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Other Sports Youth Olympic Games 2018: Haryana boy Akash Malik wins India’s first silver medal in archery

first_imgBuenos Aires: Akash Malik became India’s first silver-medallist in archery at the Youth Olympic Games, providing a fitting finale to the country’s best-ever campaign at the marquee event here. The 15-year-old son of a farmer lost a one-sided final to Trenton Cowles of the USA 0-6 as India concluded with three gold, nine silver, and one bronze at the event that was launched in 2010.Seeded fifth after qualification, the Haryana-boy was inconsistent in the summit clash against the 15th seed Cowles, who only shot in 10s and 9s to wrap it up easily on Wednesday night. In the three-setter, both the archers shot four perfect 10s, but Akash’s two wayward 6s in the first and the third set proved to be the decisive factor. The summit clash was held under windy conditions following light rains. Read More | Navratri: Maa Siddhidatri worshipped on ninth and final day of festival“I have trained in the wind, but here it was too much. I was waiting for an opportunity but he (Cowles) was stronger and I had no chance,” Akash told PTI. “I feel good but I lost the gold medal,” the 11th standard school-boy said after bettering Atul Verma’s feat of a bronze at the Nanjing edition of the Games in 2014.Akash took up archery six years ago after Manjeet Malik, a physical-trainer-turned-archery-coach, picked him during a trial. “One day my friends took me to a field where I saw kids aiming at a target with arrows. Mujhe laga woh shikaar kar rahe hain (I thought they were hunting something),” Akash said.Akash, who used to play cricket with his friends, developed a fascination for the ‘new-found sport’. “Mujhe laga mein kuchh kar sakta hoon (I thought I could do something),” he said. Akash’s father Narender Malik, who is into wheat and cotton farming, never wanted his son to join him at the fields. “Initially my parents dissuaded me as they wanted me to study to land up a government job. But after I started winning medals they have started backing me fully. They must be very happy now,” Akash, who will return to India with the contingent on Sunday, said.Also Read | Massive fire at commercial building in Mumbai’s Santacruz; rescue operations underway“Now I’ve to put in more effort and hope to qualify for Tokyo Olympics,” he said about his mission 2020.His coach Manjeet Malik said Akash’s ability to remain calm had impressed him. “He was very calm and composed and I thought he could shoot arrows steadily. He now shoots with confidence. It was raining as well when the final started,” the coach said. In 2014, Akash was part of the recurve boys team which won a gold medal at the mini national (under-14) archery championship in Vijayawada.Akash went on to clinch a gold medal in the Youth Olympics qualifying event last year. He also won a gold medal at Asia Cup Stage-I, two bronze in Asia Cup Stage-II and a silver and a bronze in the South Asian championship, in the last one year. “It’s indeed a proud moment for me and all the hard work is now paying off,” Malik, who has about 80 students at his private academy, said. Akash is currently enrolled by the Olympic Gold Quest and trains under South Korean coach Kim Hagyong at the Army Sports Institute in Pune.Making a solid start to the final, Akash started off with a 10 but then he shot a 6 in his second arrow and concluded the first set with another perfect 10. The American, on the other hand, remained consistent with scores of 10, 9, 9 to take the first set 28-26. Stepping up his game, Cowles shot two 10s and a 9 in the second set to win it 29-27. Under pressure in the third set, Akash shot another six that ruined his chances of a gold medal. He finished with two 10s but Cowles remained steady and sealed the issue 28-26 in the third set. Earlier, Akash finished in the last eight of the mixed international team event partnering Turkey’s Selin Satir. The duo lost in the quarter-finals to Thailand’s Aitthiwat Soithong and Argentina’s Agustina Sofia Giannasio.  For all the Latest Sports News News, Other Sports News, Download News Nation Android and iOS Mobile Apps.last_img read more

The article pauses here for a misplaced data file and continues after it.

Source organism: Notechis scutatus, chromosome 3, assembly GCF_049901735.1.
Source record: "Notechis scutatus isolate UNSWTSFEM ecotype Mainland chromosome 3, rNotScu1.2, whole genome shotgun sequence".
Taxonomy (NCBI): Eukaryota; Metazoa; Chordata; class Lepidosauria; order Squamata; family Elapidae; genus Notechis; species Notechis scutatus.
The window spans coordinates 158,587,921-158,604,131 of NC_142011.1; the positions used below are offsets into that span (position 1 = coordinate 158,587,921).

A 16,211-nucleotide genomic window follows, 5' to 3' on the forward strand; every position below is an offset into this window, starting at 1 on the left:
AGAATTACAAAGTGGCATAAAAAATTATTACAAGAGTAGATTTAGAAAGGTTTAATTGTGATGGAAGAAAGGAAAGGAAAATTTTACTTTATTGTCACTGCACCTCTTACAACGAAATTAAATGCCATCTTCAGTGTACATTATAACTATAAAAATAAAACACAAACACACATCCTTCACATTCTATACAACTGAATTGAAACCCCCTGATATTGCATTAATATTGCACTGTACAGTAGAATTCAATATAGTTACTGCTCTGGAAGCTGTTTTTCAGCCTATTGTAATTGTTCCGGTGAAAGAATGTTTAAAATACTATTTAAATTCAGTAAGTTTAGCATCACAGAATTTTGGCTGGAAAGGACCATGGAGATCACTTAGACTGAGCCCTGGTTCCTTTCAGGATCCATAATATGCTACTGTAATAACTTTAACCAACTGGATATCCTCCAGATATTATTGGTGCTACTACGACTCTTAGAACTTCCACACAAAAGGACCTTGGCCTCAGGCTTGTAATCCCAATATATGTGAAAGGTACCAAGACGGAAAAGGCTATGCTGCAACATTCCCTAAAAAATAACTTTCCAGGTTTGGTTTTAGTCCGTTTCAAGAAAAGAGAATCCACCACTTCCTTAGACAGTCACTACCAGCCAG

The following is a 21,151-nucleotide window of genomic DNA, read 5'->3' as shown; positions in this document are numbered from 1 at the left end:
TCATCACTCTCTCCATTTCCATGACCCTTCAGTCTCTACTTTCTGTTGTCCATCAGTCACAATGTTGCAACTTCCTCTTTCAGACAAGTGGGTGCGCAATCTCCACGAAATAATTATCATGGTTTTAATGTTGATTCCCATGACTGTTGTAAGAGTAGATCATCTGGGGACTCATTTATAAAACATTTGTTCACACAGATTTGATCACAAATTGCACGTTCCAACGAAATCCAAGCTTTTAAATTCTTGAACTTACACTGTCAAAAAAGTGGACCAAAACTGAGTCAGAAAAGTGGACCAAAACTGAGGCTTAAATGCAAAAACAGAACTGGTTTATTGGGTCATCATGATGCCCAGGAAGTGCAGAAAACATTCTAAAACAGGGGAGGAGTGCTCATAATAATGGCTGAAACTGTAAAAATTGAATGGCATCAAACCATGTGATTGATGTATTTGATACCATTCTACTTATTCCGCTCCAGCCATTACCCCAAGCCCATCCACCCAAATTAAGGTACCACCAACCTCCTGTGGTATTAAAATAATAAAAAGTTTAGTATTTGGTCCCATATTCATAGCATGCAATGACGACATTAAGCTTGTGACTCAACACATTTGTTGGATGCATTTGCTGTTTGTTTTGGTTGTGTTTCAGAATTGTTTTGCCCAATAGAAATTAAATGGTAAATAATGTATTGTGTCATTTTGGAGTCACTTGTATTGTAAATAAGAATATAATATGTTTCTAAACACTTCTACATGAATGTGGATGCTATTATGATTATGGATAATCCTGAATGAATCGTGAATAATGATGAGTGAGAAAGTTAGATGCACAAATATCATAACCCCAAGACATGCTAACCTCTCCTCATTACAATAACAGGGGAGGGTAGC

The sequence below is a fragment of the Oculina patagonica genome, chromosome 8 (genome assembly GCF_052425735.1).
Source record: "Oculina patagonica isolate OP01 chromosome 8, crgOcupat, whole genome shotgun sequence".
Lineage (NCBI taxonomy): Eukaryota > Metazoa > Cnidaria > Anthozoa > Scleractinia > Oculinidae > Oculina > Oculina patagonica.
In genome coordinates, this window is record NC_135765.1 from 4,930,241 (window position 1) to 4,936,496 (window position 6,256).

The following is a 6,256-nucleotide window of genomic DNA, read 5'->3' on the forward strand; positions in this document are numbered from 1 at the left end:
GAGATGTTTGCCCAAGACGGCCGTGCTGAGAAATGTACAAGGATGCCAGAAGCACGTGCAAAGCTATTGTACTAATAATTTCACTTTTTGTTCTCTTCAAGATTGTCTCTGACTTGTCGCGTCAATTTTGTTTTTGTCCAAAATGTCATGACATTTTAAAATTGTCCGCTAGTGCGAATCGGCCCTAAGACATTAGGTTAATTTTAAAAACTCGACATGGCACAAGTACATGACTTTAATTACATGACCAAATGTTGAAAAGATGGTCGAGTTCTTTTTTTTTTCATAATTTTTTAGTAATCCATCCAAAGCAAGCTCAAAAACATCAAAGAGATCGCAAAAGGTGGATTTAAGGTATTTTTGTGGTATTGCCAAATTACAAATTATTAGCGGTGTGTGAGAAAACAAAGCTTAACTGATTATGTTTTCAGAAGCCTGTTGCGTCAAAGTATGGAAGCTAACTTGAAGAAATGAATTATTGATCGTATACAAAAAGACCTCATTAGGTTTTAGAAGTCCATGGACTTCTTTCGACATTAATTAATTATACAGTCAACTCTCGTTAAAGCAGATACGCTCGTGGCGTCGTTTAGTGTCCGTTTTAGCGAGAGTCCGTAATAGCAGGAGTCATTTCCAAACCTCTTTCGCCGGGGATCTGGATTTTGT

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Men’s hoops looks to rebound vs. NC State